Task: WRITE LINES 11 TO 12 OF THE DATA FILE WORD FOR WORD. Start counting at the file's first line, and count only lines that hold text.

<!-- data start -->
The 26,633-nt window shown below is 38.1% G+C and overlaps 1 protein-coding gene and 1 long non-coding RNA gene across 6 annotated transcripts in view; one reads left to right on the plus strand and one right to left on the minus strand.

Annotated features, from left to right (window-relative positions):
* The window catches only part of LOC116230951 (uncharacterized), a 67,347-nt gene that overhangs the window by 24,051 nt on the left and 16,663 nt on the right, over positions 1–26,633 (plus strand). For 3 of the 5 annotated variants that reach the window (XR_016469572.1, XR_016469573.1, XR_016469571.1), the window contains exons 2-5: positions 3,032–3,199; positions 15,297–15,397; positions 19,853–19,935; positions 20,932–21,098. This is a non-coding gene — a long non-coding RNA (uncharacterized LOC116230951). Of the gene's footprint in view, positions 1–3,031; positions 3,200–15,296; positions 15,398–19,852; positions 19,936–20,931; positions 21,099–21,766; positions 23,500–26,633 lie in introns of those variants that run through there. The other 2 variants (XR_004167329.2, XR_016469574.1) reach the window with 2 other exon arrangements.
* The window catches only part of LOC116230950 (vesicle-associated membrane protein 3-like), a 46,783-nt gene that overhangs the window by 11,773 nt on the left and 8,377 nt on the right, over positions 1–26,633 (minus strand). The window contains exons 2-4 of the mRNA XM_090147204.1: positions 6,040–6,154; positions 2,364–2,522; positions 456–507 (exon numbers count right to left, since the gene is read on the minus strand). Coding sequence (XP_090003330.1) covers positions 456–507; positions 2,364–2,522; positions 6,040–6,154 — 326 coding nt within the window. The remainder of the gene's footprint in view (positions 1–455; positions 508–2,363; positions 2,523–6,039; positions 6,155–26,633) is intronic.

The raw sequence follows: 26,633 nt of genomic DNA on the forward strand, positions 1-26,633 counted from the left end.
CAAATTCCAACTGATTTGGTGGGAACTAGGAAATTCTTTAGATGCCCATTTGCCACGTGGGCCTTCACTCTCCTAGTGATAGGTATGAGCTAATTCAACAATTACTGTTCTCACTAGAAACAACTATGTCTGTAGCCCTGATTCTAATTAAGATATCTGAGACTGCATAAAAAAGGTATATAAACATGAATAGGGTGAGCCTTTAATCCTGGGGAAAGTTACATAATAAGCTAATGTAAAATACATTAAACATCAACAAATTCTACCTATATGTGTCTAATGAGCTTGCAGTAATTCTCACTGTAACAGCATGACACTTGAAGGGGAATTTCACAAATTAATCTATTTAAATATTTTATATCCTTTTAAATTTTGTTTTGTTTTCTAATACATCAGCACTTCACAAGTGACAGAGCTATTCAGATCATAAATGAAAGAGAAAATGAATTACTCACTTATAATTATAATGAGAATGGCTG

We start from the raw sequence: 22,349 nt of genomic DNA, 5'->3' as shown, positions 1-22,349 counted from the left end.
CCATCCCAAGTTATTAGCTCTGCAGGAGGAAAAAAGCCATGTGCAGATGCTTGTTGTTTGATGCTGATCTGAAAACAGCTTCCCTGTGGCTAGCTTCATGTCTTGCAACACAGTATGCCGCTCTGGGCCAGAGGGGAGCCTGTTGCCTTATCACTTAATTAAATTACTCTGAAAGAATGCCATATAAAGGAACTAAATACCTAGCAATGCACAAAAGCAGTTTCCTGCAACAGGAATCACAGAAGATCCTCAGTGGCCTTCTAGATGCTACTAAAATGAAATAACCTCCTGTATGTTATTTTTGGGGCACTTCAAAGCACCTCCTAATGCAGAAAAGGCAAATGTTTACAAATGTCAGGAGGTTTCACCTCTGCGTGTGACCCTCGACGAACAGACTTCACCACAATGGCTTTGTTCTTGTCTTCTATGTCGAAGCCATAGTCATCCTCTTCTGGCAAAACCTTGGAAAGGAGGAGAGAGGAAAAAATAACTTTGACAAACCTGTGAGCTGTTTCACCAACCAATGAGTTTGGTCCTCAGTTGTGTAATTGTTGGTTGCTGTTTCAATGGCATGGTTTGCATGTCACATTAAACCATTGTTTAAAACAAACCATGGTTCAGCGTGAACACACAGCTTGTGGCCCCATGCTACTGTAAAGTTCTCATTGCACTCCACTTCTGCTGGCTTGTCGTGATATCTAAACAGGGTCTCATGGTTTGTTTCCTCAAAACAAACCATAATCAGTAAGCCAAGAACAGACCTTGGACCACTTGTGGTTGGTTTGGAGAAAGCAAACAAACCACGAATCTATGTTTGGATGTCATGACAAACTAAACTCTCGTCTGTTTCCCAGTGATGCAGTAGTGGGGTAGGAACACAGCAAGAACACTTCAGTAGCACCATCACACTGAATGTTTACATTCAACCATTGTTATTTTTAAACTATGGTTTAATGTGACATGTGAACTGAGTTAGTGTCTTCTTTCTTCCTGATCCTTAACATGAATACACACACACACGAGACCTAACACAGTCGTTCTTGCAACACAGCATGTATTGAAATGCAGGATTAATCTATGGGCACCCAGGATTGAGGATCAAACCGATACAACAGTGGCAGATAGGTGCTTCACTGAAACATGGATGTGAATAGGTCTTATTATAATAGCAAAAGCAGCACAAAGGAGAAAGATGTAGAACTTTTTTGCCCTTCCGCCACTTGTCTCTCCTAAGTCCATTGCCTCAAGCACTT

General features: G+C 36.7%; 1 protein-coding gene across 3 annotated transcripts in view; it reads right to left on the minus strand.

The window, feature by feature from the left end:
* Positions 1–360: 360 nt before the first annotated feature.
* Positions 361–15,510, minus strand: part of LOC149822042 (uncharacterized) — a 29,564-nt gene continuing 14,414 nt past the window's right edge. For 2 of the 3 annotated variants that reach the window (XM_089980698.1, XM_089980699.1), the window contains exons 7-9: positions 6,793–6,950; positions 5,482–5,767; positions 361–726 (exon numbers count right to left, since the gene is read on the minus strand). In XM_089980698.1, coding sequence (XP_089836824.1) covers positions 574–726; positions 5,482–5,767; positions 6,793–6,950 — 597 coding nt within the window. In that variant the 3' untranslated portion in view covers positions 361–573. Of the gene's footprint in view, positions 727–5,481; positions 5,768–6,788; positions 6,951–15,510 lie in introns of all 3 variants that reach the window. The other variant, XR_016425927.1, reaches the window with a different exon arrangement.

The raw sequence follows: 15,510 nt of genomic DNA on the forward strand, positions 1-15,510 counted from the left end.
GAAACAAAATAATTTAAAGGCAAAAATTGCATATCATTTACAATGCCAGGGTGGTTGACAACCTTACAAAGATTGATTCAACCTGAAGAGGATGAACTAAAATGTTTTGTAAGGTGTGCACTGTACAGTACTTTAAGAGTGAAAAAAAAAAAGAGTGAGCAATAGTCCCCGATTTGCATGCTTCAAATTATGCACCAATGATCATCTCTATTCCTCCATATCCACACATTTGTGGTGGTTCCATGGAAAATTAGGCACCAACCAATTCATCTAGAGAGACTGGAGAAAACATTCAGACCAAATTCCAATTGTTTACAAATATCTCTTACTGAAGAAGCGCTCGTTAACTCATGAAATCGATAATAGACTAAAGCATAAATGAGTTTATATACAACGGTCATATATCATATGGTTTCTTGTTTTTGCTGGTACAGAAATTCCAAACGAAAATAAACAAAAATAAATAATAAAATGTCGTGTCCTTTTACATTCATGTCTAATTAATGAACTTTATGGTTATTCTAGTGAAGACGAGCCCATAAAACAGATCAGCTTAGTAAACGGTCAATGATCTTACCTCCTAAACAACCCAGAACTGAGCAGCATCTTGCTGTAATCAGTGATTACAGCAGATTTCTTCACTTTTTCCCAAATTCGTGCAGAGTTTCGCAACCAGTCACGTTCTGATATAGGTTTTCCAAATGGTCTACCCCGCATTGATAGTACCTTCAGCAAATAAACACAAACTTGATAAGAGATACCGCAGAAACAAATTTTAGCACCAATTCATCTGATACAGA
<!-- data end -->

* Positions 1–360: 360 nt before the first annotated feature.
* Positions 361–15,510, minus strand: part of LOC149822042 (uncharacterized) — a 29,564-nt gene continuing 14,414 nt past the window's right edge. For 2 of the 3 annotated variants that reach the window (XM_089980698.1, XM_089980699.1), the window contains exons 7-9: positions 6,793–6,950; positions 5,482–5,767; positions 361–726 (exon numbers count right to left, since the gene is read on the minus strand). In XM_089980698.1, coding sequence (XP_089836824.1) covers positions 574–726; positions 5,482–5,767; positions 6,793–6,950 — 597 coding nt within the window. In that variant the 3' untranslated portion in view covers positions 361–573. Of the gene's footprint in view, positions 727–5,481; positions 5,768–6,788; positions 6,951–15,510 lie in introns of all 3 variants that reach the window. The other variant, XR_016425927.1, reaches the window with a different exon arrangement.